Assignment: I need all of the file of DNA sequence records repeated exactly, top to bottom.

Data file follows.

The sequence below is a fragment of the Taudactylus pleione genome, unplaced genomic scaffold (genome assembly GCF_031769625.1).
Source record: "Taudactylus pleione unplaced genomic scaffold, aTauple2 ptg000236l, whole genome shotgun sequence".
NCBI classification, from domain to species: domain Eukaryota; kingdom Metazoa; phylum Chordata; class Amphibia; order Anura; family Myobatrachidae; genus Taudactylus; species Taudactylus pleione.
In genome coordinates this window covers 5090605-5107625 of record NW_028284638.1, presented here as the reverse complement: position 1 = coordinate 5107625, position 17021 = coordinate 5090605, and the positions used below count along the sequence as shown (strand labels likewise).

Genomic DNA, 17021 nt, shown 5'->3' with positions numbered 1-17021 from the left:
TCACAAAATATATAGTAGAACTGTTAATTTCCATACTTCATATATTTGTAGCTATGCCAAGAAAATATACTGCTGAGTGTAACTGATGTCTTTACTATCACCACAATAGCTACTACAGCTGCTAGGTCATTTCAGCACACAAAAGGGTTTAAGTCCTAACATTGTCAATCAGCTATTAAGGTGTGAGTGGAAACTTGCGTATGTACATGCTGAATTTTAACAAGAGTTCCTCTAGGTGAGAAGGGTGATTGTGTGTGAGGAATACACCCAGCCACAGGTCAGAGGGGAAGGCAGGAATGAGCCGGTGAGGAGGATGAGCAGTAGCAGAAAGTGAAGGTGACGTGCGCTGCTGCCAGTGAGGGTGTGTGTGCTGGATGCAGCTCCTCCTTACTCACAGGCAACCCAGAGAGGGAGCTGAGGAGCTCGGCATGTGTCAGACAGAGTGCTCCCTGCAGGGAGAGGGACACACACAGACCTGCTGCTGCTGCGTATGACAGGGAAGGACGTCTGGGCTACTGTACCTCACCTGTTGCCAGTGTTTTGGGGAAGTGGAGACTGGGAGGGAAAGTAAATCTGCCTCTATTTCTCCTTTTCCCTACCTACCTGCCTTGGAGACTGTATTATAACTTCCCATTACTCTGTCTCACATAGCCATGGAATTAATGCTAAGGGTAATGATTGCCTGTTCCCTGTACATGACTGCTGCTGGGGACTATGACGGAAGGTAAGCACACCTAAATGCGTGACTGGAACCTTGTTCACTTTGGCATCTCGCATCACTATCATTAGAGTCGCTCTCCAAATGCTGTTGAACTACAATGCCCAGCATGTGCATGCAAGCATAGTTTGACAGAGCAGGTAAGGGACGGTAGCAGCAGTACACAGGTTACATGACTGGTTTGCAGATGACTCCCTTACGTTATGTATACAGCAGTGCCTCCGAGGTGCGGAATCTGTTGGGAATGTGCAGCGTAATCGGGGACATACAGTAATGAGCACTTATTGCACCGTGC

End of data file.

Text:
The sequence below is a fragment of the Taudactylus pleione genome, unplaced genomic scaffold (genome assembly GCF_031769625.1).
Source record: "Taudactylus pleione unplaced genomic scaffold, aTauple2 ptg000236l, whole genome shotgun sequence".
NCBI classification, from domain to species: domain Eukaryota; kingdom Metazoa; phylum Chordata; class Amphibia; order Anura; family Myobatrachidae; genus Taudactylus; species Taudactylus pleione.
In genome coordinates this window covers 5090605-5107625 of record NW_028284638.1, presented here as the reverse complement: position 1 = coordinate 5107625, position 17021 = coordinate 5090605, and the positions used below count along the sequence as shown (strand labels likewise).

Genomic DNA, 17021 nt, shown 5'->3' with positions numbered 1-17021 from the left:
TCACAAAATATATAGTAGAACTGTTAATTTCCATACTTCATATATTTGTAGCTATGCCAAGAAAATATACTGCTGAGTGTAACTGATGTCTTTACTATCACCACAATAGCTACTACAGCTGCTAGGTCATTTCAGCACACAAAAGGGTTTAAGTCCTAACATTGTCAATCAGCTATTAAGGTGTGAGTGGAAACTTGCGTATGTACATGCTGAATTTTAACAAGAGTTCCTCTAGGTGAGAAGGGTGATTGTGTGTGAGGAATACACCCAGCCACAGGTCAGAGGGGAAGGCAGGAATGAGCCGGTGAGGAGGATGAGCAGTAGCAGAAAGTGAAGGTGACGTGCGCTGCTGCCAGTGAGGGTGTGTGTGCTGGATGCAGCTCCTCCTTACTCACAGGCAACCCAGAGAGGGAGCTGAGGAGCTCGGCATGTGTCAGACAGAGTGCTCCCTGCAGGGAGAGGGACACACACAGACCTGCTGCTGCTGCGTATGACAGGGAAGGACGTCTGGGCTACTGTACCTCACCTGTTGCCAGTGTTTTGGGGAAGTGGAGACTGGGAGGGAAAGTAAATCTGCCTCTATTTCTCCTTTTCCCTACCTACCTGCCTTGGAGACTGTATTATAACTTCCCATTACTCTGTCTCACATAGCCATGGAATTAATGCTAAGGGTAATGATTGCCTGTTCCCTGTACATGACTGCTGCTGGGGACTATGACGGAAGGTAAGCACACCTAAATGCGTGACTGGAACCTTGTTCACTTTGGCATCTCGCATCACTATCATTAGAGTCGCTCTCCAAATGCTGTTGAACTACAATGCCCAGCATGTGCATGCAAGCATAGTTTGACAGAGCAGGTAAGGGACGGTAGCAGCAGTACACAGGTTACATGACTGGTTTGCAGATGACTCCCTTACGTTATGTATACAGCAGTGCCTCCGAGGTGCGGAATCTGTTGGGAATGTGCAGCGTAATCGGGGACATACAGTAATGAGCACTTATTGCACCGTGC